the University of Illinois at Urbana-Champaign.

Prevention Category Winners

Platinum ($3000): EverCloud. EverCloud is both a service and product. It is a framework which allows users to personalize their phone with features and styles specific to their taste. By investing the user in the design process, they become emotionally invested in the resulting product. An EverCloud phone is also unique in that it is actually a portal to a data server–information is not stored on the local device. EverCloud is,in essence, a “cloud” phone. All applications and information associated with the phone are stored server side. This keeps the processing requirements of the level of responsibility and care. Since the software resides server side, it is always kept up to date. If problems arise with the device, such as a broken component, it can be replaced with an identical part or even with a new style of part if the user wants to ook or the experience of interacting with the device. As a design solution, the EverCloud system would eliminate waste created by hyper replacement of cellular devices, increase user satisfaction, and begin to shift the paradigm of cellular connectivity towards a sustainable future. This team was comprised of five industrial design students from Auburn University: Sean Kennedy, Christi Talbert, Dylan Piper-Kaiser, Sarah Caudle, and Daniel Piquero.

Gold ($2000): E3: Energy Efficient Electricity. E3 is a home monitoring and manually controllable energy system. Owners of this device have the ability to lower their energy bill while simultaneously prolonging the life of their appliances and electronics. The lifespans of electronic devices are often shortened through overcharging and associated overheating. This is frequently the case with cell phones, for example. E3 would allow power to be turned off to a charger, eliminating overcharging and phantom energy use. Phantom energy is energy used by devices that are plugged in and drawing power even when the consumer is not using them. The E3 can be implemented in new buildings and retrofitted to older buildings. By installing a home meter and specialized outlets (made of recycled plastic and electronic components), the E3 can monitor home devices’ energy usage. By using a smart phone app, the owner may choose devices to disconnect when not in use to avoid phantom energy use, thus reducing CO2 emissions. The app can also determine the best times to use an appliance or device to avoid peak hours. Continued use of the E3 can reduce energy consumption and costs to consumers. The concept was developed by three industrial design students from California State University at Long Beach: John Lee, Soyoung Bae, and Sam Sauceda.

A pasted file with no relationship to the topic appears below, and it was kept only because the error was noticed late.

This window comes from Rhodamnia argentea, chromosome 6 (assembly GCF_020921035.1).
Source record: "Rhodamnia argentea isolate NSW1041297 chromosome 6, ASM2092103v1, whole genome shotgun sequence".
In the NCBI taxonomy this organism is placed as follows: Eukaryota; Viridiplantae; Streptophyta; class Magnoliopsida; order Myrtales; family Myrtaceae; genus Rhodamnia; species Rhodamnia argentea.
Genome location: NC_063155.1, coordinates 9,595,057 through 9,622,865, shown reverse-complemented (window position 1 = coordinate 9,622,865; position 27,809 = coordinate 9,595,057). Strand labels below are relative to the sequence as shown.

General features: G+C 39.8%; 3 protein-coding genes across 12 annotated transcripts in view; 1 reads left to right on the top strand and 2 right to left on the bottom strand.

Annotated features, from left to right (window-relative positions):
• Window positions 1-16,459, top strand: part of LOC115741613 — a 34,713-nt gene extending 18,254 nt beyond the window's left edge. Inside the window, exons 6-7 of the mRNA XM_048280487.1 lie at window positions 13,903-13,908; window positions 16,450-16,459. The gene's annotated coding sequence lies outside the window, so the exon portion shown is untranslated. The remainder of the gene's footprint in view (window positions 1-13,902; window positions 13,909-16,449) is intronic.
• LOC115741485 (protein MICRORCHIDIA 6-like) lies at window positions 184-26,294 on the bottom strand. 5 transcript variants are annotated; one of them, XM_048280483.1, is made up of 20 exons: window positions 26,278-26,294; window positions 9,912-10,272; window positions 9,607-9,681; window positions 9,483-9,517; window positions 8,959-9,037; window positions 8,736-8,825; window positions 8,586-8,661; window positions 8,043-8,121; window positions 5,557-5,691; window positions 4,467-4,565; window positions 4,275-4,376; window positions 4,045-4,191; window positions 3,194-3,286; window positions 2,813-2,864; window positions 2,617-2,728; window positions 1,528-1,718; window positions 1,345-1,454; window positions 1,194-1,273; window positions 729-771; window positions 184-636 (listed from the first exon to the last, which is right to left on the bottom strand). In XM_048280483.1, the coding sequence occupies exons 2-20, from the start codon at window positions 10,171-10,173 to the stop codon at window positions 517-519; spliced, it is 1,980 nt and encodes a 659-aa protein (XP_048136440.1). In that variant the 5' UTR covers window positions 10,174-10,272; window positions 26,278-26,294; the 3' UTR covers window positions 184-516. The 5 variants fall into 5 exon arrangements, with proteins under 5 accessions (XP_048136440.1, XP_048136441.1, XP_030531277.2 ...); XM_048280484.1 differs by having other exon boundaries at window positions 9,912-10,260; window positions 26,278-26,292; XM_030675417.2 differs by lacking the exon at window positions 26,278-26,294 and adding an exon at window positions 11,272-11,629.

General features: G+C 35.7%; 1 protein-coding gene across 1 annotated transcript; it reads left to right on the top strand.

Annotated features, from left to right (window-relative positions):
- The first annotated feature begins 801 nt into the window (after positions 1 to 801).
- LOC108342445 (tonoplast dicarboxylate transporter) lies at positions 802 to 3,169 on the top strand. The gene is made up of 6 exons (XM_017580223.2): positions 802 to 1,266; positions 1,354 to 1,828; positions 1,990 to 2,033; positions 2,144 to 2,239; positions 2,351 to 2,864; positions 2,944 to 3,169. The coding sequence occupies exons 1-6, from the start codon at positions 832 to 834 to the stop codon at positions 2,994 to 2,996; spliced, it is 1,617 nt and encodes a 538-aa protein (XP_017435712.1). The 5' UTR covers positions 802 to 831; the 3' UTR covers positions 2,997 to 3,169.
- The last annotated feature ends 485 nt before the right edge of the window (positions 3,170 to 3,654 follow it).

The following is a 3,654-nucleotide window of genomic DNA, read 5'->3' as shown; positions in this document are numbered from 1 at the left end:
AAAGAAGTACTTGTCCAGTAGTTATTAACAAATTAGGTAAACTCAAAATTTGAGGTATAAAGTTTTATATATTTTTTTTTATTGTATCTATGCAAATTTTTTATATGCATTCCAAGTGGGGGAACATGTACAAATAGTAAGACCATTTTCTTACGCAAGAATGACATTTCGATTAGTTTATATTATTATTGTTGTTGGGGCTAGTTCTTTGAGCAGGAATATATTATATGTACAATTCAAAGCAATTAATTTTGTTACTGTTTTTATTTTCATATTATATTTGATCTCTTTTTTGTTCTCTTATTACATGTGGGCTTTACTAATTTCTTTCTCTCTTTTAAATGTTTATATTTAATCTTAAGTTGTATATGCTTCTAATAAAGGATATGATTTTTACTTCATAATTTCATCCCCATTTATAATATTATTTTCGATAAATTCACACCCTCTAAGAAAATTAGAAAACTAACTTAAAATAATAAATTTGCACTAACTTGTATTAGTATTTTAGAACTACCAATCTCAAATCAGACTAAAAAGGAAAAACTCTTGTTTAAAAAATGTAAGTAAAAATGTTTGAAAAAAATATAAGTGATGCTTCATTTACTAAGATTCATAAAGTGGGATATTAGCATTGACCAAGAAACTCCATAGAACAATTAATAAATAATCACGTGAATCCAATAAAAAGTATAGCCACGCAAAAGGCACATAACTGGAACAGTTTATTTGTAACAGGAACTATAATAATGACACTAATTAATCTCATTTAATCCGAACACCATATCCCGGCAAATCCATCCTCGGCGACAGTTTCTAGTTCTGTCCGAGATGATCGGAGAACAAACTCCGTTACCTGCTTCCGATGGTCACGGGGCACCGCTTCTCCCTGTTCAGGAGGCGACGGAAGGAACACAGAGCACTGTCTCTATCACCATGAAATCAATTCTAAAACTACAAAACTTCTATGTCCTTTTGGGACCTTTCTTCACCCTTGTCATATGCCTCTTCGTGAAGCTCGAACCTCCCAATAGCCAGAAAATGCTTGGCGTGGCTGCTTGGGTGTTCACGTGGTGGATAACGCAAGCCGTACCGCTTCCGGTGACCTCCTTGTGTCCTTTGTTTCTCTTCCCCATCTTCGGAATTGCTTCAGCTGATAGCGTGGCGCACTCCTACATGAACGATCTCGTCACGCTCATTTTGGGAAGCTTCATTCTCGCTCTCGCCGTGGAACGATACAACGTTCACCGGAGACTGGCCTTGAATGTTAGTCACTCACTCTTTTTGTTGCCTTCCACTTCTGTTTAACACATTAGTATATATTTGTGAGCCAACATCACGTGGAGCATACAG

Silver ($1000): loopbook — the future of computing. The loopbook is designed to address the most  important issues in the production and use phase of electronic devices. It is a laptop specifically designed to combat electronic waste by increasing the lifecycle of the device. Where possible all parts contained in the loopbook are constructed from reused and recycled components which will also be reconstituted for future loopbooks. The use of glass, aluminum, and other modular components enable the loopbook to focus efforts on reuse and closing the electronic waste loop. The unique core computing module (CCM), which contains the processor, memory, and storage, is upgradeable and removable. Thus, data and preferences can be carried on to the next step of the computer lifecycle should the body of the loopbook need to be repaired or replaced. The loopbook can perform as both a notebook and tablet, allowing consumers to experience both methods of computing with one device. The loopbook aims to change user behavior by creating a unique and attractive proposition of ownership and support for a new computing future. Loopbook was submitted by a recent graduate in product design and technology from the University of Limerick in Ireland, Damian Coughlan.

Honorable Mention